The moral of this story: gain ESP to know which corner of the classroom the teacher will call on first

Wednesday, January 23, 2008

The Beatles + Shakespeare = ?

BEHOLD! The Beatles performing Pyramus and Thisby as it is found in Shakespeare's A Midsummer Night's Dream.

Wednesday, January 16, 2008

SJ, Erachet, and the Devil Squirrel


I seem to only be able to write blog entries at strange hours of the night/morning or when I'm feeling, well, not all there. True, I fell asleep for a few short minutes on the flight home last night, but really, I haven't gone properly to sleep since Monday night. I am wiped, man.

Anyway, this story is meant to be read in conjunction with SJ's wonderful retelling of our driving escapades yesterday (was it really yesterday? I have no idea what day it is anymore).

So once we reached our destination, after quite accomplished driving by SJ through all means of traffic and weather conditions, and after much heroic navigation by yours truly, we decided that seeing an immense, majestic waterfall in the midst of gorgeous, wintry frost-covered pine trees and regal mountains must be accompanied by lunch.

Now, it is generally accepted that lunch-eating is not exactly the meanest of feats, especially when you come prepared for the noon meal and are greeted with a variety of empty picnic tables upon which to arrange everything.

The term generally accepted, however, does leave room for there to be the occasional exception. Yesterday's lunch was such an exception.

SJ and I had been in search of a dry picnic table to eat our lunch at since many of the outdoor ones were all covered in snow. Luckily, we noticed a large overhang which protected several picnic tables from snow and we headed in that direction, thinking it to be the perfect place to consume our midday meal. While entering the overhang, I noticed a particular squirrel sitting on a large rock and watching us intently. It did not seem at all bothered by our ever-approaching presence as we came closer and closer to the overhang. The woodland creature merely stared and licked its paws. This behavior seemed a bit odd to me, since I'm used to New York squirrels which run when people get too close. I was a bit unnerved not to witness similar behavior from this out-of-towner squirrel.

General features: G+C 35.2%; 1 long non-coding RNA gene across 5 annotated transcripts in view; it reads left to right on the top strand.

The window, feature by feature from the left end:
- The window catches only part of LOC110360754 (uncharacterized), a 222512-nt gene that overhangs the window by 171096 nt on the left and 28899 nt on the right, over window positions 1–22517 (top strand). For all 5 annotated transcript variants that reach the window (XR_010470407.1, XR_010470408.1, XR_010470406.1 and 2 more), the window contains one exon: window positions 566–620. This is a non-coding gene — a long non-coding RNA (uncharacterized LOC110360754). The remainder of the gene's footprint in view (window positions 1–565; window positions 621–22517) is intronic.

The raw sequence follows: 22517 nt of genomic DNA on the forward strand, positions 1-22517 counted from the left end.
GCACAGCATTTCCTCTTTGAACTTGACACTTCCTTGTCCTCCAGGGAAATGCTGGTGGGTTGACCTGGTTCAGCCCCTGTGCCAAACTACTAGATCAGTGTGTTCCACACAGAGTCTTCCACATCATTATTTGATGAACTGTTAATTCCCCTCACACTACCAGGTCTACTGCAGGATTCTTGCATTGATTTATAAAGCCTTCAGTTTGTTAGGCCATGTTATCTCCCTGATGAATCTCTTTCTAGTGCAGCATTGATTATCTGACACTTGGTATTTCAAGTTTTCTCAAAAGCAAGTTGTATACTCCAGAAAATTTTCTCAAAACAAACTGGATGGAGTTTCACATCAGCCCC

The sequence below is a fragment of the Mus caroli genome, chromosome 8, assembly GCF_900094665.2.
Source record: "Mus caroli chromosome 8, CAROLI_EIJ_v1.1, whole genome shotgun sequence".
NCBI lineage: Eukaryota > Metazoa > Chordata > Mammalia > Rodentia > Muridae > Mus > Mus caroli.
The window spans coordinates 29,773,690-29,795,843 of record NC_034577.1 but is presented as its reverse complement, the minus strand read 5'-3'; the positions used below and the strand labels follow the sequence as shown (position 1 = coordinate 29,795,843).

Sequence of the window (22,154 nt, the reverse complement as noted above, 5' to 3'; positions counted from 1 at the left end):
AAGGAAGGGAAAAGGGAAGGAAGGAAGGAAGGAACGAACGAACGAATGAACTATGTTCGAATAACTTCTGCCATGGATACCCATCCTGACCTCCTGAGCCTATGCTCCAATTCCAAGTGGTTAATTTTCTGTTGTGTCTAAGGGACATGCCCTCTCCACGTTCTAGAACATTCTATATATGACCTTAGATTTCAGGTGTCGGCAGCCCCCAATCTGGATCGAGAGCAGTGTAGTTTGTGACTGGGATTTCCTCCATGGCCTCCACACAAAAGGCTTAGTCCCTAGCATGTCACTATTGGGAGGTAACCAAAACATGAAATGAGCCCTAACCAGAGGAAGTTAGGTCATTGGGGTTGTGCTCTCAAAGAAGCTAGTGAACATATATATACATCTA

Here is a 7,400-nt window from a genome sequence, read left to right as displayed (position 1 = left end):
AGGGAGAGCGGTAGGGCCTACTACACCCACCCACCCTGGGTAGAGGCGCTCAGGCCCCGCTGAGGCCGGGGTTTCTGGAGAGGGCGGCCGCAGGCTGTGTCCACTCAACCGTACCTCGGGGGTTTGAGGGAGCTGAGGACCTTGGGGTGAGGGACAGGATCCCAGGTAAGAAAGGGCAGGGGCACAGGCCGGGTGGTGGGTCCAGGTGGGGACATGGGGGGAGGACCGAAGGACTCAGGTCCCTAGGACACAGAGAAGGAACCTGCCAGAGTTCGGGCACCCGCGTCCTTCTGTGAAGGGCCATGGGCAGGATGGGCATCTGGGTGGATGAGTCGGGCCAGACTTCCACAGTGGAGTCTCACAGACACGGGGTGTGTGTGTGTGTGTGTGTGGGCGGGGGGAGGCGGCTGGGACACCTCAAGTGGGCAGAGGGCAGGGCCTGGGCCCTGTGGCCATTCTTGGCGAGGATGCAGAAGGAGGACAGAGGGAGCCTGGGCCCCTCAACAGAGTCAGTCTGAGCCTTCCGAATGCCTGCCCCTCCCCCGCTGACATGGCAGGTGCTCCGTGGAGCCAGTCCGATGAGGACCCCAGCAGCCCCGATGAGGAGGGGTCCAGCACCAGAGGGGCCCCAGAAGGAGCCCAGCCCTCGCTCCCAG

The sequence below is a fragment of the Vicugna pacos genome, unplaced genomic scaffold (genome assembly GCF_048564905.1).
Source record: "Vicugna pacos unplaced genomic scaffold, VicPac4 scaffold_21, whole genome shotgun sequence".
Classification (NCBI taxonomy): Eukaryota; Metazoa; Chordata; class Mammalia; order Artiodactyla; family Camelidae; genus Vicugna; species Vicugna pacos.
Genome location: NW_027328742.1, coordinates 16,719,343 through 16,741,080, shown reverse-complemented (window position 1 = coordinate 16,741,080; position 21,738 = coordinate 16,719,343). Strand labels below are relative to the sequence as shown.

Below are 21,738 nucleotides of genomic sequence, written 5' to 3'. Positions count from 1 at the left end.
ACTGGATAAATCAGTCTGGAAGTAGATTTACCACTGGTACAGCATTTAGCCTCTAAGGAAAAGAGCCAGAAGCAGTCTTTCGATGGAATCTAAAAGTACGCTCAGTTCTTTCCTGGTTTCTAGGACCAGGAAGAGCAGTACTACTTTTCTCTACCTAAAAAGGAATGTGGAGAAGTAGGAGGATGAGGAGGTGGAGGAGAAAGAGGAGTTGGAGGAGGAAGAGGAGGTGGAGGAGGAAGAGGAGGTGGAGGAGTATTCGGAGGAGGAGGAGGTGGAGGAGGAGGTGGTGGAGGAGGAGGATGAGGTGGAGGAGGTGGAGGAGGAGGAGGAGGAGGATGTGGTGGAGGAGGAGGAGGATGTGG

I soon forgot about the strange animal, however, as we selected our picnic table and put down our things. I quickly made a phone call to my mom and, while I was on the phone, I heard SJ comment, "it's on your foot!"

Now, I do like animals, but I have to admit that I'm not the biggest fan of wild ones being on my feet. I started and looked down, discovering the same squirrel as before. It jumped up onto the bench and then onto the table, completely fearless of us. SJ and I tried to shoo it away but it was not very impressed by our efforts. It proceeded to sniff our food and look in our bags. I, meanwhile, had been on the phone with my mother this whole time and was somewhat distracted, which is why SJ was able to grab her things and all our food and run. I merely ran, leaving my things on the table.

The frightening part was that originally, before I ran, I started to back slowly away and the squirrel began to chase after me. This was not normal squirrel behavior. So I ran. SJ and I tried again and again to sneak back to the table and retrieve my things but each time, the squirrel was there waiting for us! Only when the Devil Squirrel became distracted by much sillier humans than us taking its picture and exclaiming and cooing over it and how close it got to them that SJ and I were able to dart quickly under the overhang, snatch my things, and dash like lightening back out. We literally threw ourselves in SJ's car and shut the doors firmly closed against any squirrel intruders.

Thus concludes this particular tale of the Devil Squirrel. However, I doubt this is the last time humanity will have heard from the evil rodent. Any sightings should be reported immediately to Agents S. Jay and E. Rashay.

Wednesday, January 9, 2008

Growing up

Every kid is supposed to want to grow up, right? You're considered a bit odd if you try to hang on to your youth for too long. But if this is so, then why is it that adults are constantly reminiscing with a sigh, "oh, to be in college again" or "enjoy being young while you still can" or "one day, you'll have to work at least eight hours a day every day with only a few vacation days plus a family and then you'll know what it's like."